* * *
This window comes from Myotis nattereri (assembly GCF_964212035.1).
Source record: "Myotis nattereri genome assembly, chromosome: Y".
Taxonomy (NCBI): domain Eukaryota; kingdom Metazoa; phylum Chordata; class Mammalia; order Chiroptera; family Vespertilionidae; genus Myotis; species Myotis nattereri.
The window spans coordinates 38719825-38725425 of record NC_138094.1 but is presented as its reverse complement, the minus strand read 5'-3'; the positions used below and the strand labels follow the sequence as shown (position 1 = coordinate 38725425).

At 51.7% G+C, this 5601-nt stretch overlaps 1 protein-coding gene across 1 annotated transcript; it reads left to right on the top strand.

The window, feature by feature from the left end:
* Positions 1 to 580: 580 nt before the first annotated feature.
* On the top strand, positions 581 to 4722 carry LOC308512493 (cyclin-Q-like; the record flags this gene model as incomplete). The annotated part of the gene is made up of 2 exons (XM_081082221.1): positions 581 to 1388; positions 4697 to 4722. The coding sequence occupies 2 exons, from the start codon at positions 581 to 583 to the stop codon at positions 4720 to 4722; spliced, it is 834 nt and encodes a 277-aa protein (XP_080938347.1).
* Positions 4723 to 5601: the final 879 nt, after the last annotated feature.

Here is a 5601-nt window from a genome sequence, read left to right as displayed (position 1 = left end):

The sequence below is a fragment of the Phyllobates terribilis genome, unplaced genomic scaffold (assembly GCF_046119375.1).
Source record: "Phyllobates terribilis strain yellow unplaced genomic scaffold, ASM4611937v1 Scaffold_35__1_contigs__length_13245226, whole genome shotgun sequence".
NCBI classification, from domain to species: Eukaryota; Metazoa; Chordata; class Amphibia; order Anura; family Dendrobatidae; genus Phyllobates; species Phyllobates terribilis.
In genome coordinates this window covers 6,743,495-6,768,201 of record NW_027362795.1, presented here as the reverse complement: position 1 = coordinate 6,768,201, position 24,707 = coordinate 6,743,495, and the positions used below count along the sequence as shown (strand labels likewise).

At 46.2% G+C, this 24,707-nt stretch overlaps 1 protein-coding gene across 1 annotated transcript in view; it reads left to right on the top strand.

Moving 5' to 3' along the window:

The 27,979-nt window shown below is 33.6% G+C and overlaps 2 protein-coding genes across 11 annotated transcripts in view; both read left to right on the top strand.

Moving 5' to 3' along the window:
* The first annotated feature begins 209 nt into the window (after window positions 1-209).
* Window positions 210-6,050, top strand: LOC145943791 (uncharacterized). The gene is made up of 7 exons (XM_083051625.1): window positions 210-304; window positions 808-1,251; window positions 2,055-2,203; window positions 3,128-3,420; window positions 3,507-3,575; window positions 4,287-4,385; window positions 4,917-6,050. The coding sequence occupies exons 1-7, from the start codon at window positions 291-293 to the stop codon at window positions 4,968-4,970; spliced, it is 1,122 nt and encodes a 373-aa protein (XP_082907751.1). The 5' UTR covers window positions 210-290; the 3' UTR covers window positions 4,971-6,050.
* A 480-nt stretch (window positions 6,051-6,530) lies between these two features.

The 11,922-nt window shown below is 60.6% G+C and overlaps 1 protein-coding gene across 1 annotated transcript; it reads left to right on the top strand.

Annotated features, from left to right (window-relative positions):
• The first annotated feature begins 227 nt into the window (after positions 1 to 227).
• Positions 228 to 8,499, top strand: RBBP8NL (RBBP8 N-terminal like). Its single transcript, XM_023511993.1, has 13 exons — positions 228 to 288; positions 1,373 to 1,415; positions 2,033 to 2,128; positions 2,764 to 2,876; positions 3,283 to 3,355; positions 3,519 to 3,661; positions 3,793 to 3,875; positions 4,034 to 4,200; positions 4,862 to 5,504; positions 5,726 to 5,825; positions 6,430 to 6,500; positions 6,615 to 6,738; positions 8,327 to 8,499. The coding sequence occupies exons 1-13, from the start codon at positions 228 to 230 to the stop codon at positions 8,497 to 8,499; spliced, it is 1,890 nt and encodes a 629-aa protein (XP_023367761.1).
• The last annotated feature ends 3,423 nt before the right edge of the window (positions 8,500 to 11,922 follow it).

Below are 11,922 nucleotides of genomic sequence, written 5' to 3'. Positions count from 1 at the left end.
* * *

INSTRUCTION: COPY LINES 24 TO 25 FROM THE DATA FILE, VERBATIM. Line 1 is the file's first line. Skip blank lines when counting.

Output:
• The first annotated feature begins 227 nt into the window (after positions 1 to 227).
• Positions 228 to 8,499, top strand: RBBP8NL (RBBP8 N-terminal like). Its single transcript, XM_023511993.1, has 13 exons — positions 228 to 288; positions 1,373 to 1,415; positions 2,033 to 2,128; positions 2,764 to 2,876; positions 3,283 to 3,355; positions 3,519 to 3,661; positions 3,793 to 3,875; positions 4,034 to 4,200; positions 4,862 to 5,504; positions 5,726 to 5,825; positions 6,430 to 6,500; positions 6,615 to 6,738; positions 8,327 to 8,499. The coding sequence occupies exons 1-13, from the start codon at positions 228 to 230 to the stop codon at positions 8,497 to 8,499; spliced, it is 1,890 nt and encodes a 629-aa protein (XP_023367761.1).